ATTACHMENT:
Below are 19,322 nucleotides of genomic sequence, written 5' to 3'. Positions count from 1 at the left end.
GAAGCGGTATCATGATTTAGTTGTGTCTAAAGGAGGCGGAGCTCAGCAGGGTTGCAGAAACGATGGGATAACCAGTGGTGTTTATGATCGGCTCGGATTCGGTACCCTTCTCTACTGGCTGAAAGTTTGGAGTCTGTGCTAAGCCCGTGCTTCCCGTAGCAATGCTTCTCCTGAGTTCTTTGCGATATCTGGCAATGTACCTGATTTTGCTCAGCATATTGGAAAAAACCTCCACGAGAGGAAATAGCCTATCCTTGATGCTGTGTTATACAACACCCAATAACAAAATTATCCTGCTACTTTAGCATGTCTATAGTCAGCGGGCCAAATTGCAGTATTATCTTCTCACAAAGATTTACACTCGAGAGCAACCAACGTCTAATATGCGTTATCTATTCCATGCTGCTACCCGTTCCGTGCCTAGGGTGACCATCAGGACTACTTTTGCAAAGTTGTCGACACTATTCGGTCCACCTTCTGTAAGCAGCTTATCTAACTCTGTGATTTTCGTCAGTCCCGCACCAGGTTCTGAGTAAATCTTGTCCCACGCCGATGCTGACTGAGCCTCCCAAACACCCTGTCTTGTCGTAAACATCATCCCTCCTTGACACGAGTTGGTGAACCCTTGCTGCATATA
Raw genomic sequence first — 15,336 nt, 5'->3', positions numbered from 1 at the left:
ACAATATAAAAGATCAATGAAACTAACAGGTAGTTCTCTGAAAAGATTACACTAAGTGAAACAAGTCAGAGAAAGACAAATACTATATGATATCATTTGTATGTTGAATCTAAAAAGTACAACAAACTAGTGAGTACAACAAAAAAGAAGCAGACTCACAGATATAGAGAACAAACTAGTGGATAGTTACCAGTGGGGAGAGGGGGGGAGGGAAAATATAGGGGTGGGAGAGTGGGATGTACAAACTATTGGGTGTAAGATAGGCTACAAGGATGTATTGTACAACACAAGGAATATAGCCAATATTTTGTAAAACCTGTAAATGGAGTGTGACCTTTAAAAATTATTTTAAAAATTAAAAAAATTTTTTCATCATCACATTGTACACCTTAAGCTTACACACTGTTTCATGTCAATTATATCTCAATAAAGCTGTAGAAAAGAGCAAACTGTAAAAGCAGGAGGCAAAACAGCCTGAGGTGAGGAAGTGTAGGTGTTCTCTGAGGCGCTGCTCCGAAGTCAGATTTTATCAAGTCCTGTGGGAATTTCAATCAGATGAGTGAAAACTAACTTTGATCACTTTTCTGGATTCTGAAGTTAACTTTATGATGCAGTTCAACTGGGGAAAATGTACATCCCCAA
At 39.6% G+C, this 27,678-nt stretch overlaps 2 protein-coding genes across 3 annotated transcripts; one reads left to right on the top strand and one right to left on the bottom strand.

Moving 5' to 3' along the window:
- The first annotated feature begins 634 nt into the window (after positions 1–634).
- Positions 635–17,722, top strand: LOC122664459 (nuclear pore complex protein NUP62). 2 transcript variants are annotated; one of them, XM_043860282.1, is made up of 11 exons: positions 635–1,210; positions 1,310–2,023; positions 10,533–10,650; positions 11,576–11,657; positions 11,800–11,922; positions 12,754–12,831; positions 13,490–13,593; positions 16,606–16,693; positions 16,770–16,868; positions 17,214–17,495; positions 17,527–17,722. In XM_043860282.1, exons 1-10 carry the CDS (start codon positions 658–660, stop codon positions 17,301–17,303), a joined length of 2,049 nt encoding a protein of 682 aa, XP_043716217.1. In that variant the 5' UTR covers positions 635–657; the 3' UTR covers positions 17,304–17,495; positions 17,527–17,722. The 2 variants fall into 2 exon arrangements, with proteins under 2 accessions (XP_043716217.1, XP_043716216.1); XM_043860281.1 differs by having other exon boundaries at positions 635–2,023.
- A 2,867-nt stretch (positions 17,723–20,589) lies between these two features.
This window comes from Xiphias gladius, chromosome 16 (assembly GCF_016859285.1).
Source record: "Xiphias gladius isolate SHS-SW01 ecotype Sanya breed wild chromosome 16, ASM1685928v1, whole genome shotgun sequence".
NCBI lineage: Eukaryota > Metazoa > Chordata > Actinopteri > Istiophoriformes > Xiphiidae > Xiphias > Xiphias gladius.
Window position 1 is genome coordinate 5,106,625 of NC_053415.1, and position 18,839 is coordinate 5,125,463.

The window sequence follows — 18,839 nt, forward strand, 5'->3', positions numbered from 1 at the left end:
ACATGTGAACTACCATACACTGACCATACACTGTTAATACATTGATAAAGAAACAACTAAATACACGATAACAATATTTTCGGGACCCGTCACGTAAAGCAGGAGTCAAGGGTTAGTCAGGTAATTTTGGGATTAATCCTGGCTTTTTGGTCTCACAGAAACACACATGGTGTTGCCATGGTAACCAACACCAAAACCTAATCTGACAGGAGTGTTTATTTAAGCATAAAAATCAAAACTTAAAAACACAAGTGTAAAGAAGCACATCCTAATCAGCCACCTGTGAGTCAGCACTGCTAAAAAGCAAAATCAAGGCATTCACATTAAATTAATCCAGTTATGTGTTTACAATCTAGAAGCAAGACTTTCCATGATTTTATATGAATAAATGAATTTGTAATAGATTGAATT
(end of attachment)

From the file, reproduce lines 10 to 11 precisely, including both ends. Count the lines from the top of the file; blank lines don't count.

This window comes from Xiphias gladius, chromosome 16 (assembly GCF_016859285.1).
Source record: "Xiphias gladius isolate SHS-SW01 ecotype Sanya breed wild chromosome 16, ASM1685928v1, whole genome shotgun sequence".